Rate the last film you watched



  • Sinster 7/10  I like a good Horror movie, but was not scary.....!
    I watched the first of StarTrek 2009 again.  Auto-pilot was destroyed, but he set a course and did not have to stay there.  Could have used a transporter and etc, since the ships defense systems were working on auto, could have gotten on the shuttle.  That is the problem with star trek 2009.
  • Iron Man Three
    The girls and I went and saw this last night and enjoyed it.
    They hadn't watched the first two movies but didn't mind RDJ in the Avengers and were happy to go see this. (So Marvel must be high five-ing themselves about that)
    There were also some complete surprises in this movie that I didn't expect at all. So nice to see a movie 'unspoiled'. The trailers don't give everything away!
    I liked it far better than IM2 and probably more than IM1... but that might be because I didn't like the final action scene in the first movie.
  • edited April 2013
    Skyfall --- 8/10
    I have to say I'm a bit disappointed, given all the hype this film had.  I dunno... there's really just not much to it.  The first part of the movie spent a lot of time establishing that Bond is old, washed up, and a substance abuser... but then they went absolutely nowhere with any of these physical and mental struggles.  I was expecting some sort of payoff to this, but nope, by the end he turned right back into the typical action hero.  Basically, based all the positive word-of-mouth, I assumed there would be a bit more substance to it than the "Some men are coming to kill us, so we're going to kill them first" story it ended up being.  Still, it's a pretty slick and extremely well-made film.  Roger Deakins' cinematography is nothing short of gorgeous, Thomas Newman's score is excellent, and of course Javier Bardem turns in a really great, performance as the villain.

    @fredclips --- You lucky dog, getting to see Iron Man 3 already!  It doesn't open until May 3rd in the U.S., and the wait is just killing me!  On that note maybe everyone can refrain from posting too many spoilers until it opens up in the U.S.?  Or at least, be sure to use the spoiler tags!!!  :)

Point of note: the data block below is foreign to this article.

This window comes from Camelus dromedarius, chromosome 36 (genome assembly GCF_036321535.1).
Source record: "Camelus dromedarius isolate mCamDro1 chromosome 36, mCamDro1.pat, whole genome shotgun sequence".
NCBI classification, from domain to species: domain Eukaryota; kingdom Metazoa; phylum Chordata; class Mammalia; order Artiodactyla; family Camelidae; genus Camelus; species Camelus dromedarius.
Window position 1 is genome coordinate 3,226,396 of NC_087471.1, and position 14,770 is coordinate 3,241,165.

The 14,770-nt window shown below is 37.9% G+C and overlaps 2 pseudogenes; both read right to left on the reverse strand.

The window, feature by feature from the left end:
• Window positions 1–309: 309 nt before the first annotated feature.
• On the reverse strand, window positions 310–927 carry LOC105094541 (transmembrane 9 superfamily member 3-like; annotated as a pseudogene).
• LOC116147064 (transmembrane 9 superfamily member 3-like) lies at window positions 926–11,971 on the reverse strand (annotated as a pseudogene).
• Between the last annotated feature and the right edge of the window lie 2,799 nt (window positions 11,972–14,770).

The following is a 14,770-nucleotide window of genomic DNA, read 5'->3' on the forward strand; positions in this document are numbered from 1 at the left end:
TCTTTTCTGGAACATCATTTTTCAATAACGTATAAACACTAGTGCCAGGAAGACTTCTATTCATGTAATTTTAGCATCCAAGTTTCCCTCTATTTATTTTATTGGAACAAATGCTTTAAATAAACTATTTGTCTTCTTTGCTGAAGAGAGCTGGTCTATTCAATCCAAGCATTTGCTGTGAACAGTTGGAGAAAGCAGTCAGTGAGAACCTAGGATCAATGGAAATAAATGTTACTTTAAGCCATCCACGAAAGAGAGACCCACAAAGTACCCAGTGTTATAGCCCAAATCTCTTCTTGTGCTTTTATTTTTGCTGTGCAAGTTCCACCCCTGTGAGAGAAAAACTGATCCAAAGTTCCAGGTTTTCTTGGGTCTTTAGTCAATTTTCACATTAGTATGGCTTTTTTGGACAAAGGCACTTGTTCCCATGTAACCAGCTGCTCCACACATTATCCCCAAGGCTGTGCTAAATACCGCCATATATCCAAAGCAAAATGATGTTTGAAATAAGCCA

EDIT:  Yeah, what is up with the international release dates recently?  The world gets Iron Man 3 a week before the U.S., and it looks like the same thing will happen for Star Trek Into Darkness, too.  I find that a bit odd, seeing as how J.J. Abrams and Bad Robot are so strict about spoilers "leaking" out...
  • Iron Man 3: 6.5/10
    I didn't enjoy this as much as I was hoping to. One of the characters in the middle part of the story I found irritating (and in fact, a lot of that middle part could have been dropped to make it a more pacy film)... I'll say no more to avoid spoilers. That aside, it was a pretty good romp and definitely worth a watch for fans of the franchise/superhero flicks in general.
    Personally I thought IM1 the best, and I actually enjoyed IM2, which seems to be uncommon!
    Citizen Kane: 8/10
    Continuing my film education, I watched this the other week. There's a great story, and the general experience was compelling. There are also a fair few cultural references I actually understand now, which is nice.
    While the storytelling style and cinematography were apparently innovative and well ahead of their time, this wasn't obvious to me, having watched it after various hundreds of films which succeeded it and probably reused the ideas, so it wasn't as great as perhaps it ought to be.
  • EDIT:  Yeah, what is up with the international release dates recently?  The world gets Iron Man 3 a week before the U.S., and it looks like the same thing will happen for Star Trek Into Darkness, too.  I find that a bit odd, seeing as how J.J. Abrams and Bad Robot are so strict about spoilers "leaking" out...

    Here in Australia we are used to getting movies 'way' late.
    Sometimes stuff is held over for months. Thankfully that only happens rarely now, I'm guessing they are trying to stop a bit of torrenting!
    TV is the biggest problem for me! Just try to keep yourself spoiler-free for Game of Thrones or Walking Dead while just randomly browsing the internet  :dry: 
    However, it does always seem a little strange when I see something before it's out in the U.S.
    Nice... but strange  ;) 

  • TV is the biggest problem for me! Just try to keep yourself spoiler-free for Game of Thrones or Walking Dead while just randomly browsing the internet  :dry: 

    Ugh yes, +1.
    Although I'm willing to forgive the Americans for wanting to watch their TV shows first (though 6 months to a year later is a bit harsh!)

  • AdyAdy Staff
    edited April 2013

    Ugh yes, +1.
    Although I'm willing to forgive the Americans for wanting to watch their TV shows first (though 6 months to a year later is a bit harsh!)